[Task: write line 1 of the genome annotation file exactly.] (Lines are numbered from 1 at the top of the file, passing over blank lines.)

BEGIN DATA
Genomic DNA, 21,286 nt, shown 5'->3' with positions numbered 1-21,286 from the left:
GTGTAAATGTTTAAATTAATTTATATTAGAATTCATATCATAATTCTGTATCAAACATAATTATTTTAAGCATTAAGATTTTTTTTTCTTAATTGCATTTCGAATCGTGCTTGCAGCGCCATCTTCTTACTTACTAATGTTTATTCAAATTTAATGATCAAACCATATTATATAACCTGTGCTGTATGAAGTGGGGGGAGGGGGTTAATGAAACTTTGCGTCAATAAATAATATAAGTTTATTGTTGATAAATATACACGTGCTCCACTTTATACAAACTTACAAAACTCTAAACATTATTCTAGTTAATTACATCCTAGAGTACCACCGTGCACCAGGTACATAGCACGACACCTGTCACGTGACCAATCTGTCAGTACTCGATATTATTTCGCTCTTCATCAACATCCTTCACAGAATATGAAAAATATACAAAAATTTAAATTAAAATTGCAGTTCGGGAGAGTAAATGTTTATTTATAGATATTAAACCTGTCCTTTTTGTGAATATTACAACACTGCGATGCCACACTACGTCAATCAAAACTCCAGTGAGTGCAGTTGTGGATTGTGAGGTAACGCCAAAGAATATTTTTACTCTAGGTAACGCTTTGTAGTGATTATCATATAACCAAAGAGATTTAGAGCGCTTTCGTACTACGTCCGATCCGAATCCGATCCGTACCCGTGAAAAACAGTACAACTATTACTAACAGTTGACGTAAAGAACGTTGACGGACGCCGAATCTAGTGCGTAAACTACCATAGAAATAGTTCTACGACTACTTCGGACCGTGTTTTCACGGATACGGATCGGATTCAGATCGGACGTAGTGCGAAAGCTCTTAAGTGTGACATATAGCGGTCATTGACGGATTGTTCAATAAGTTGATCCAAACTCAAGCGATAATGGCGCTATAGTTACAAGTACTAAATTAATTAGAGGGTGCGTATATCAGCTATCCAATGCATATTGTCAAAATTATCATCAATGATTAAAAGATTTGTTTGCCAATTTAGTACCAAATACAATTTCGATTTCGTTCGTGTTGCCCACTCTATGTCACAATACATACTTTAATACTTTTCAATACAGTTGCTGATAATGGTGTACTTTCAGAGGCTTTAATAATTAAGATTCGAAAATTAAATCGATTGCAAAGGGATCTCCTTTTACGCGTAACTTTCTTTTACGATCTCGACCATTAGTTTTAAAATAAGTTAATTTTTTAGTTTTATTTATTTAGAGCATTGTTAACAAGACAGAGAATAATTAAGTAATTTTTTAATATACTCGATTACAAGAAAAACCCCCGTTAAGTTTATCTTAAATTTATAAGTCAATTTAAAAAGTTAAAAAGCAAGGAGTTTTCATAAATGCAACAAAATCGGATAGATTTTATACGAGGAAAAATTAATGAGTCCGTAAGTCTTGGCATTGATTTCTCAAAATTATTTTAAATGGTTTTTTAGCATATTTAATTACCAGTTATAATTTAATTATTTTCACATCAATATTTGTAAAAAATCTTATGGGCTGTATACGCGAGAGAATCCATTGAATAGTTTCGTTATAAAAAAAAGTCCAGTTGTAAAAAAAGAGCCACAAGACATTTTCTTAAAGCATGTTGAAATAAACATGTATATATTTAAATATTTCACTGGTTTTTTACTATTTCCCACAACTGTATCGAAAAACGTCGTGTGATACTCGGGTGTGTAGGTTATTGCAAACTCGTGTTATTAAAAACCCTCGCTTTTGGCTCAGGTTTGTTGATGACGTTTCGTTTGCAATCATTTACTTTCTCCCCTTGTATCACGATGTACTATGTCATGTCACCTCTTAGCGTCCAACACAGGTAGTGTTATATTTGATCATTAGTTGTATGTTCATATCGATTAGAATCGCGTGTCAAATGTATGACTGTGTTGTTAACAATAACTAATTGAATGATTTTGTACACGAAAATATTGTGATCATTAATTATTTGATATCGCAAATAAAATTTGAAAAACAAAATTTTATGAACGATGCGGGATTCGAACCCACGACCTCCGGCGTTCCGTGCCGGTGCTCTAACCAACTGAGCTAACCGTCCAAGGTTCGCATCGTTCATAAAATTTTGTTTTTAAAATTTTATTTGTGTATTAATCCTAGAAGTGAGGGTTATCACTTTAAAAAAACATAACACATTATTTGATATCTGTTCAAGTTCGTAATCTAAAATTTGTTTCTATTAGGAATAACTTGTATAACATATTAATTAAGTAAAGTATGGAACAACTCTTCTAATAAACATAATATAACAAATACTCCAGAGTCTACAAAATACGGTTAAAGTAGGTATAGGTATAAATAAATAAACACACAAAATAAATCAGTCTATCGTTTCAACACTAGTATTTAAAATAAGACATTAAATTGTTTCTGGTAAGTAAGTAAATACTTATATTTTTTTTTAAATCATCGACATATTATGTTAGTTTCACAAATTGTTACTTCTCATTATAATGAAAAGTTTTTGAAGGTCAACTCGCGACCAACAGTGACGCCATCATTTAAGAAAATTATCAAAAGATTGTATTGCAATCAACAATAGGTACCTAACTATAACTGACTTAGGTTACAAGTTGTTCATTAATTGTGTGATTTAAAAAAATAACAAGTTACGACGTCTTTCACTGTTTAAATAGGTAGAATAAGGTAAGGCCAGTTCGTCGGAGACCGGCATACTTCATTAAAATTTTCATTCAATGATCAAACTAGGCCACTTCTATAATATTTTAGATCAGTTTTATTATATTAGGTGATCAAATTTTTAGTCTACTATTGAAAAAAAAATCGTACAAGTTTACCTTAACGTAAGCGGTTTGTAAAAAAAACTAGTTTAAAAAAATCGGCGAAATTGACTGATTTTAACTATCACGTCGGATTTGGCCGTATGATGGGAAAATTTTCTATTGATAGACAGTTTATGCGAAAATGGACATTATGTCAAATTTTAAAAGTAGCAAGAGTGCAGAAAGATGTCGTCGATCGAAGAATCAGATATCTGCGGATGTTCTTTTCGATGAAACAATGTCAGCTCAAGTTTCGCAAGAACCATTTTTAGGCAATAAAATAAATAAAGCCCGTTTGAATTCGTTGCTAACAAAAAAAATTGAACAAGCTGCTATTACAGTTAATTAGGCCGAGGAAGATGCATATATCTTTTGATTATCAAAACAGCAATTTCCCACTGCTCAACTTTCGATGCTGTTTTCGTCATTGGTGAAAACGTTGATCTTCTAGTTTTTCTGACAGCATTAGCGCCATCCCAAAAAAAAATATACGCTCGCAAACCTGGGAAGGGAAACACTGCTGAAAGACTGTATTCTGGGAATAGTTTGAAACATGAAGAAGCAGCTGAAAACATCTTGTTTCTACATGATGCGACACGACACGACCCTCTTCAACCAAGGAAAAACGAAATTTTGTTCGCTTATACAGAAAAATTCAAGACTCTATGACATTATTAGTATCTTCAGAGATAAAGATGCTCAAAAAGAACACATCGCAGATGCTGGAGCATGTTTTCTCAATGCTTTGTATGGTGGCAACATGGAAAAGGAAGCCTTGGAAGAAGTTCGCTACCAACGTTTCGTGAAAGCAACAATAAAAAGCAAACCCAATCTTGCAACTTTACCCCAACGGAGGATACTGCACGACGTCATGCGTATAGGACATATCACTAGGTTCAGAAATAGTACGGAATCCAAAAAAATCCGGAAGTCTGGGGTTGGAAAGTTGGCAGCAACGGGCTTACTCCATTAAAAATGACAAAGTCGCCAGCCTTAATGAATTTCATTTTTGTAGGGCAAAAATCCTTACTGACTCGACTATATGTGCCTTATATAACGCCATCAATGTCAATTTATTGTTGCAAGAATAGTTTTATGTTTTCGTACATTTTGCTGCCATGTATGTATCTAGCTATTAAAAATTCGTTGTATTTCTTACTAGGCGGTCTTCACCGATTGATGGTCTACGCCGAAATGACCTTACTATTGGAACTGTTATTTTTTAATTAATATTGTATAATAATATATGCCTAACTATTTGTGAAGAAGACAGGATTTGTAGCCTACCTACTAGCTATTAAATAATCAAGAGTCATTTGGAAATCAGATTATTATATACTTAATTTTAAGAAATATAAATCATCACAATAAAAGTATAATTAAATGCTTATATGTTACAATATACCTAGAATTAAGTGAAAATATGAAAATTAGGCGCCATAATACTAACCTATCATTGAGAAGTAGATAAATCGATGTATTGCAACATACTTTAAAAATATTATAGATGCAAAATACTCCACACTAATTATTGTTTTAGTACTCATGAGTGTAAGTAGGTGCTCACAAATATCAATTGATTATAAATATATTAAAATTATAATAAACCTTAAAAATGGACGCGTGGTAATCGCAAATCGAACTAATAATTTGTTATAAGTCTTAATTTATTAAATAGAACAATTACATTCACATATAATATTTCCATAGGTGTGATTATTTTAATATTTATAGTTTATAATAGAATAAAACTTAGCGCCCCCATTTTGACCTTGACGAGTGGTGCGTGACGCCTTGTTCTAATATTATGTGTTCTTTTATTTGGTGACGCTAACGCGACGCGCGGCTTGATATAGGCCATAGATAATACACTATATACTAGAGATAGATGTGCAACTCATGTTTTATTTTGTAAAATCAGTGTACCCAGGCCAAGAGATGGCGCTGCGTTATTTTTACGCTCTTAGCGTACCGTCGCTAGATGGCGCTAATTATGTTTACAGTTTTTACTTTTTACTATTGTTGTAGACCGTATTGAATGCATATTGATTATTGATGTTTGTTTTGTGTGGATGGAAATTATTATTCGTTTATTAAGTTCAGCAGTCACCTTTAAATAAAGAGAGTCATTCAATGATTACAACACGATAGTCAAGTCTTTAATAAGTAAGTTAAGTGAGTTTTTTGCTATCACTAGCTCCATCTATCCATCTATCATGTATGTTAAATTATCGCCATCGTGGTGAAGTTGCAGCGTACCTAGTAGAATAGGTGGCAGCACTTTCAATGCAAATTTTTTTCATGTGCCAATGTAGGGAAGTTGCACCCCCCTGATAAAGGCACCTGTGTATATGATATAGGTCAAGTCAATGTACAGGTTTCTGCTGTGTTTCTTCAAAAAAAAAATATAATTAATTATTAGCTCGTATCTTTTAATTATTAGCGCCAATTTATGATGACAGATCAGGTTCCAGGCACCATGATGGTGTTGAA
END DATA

Genomic DNA, 21,286 nt, shown 5'->3' with positions numbered 1-21,286 from the left: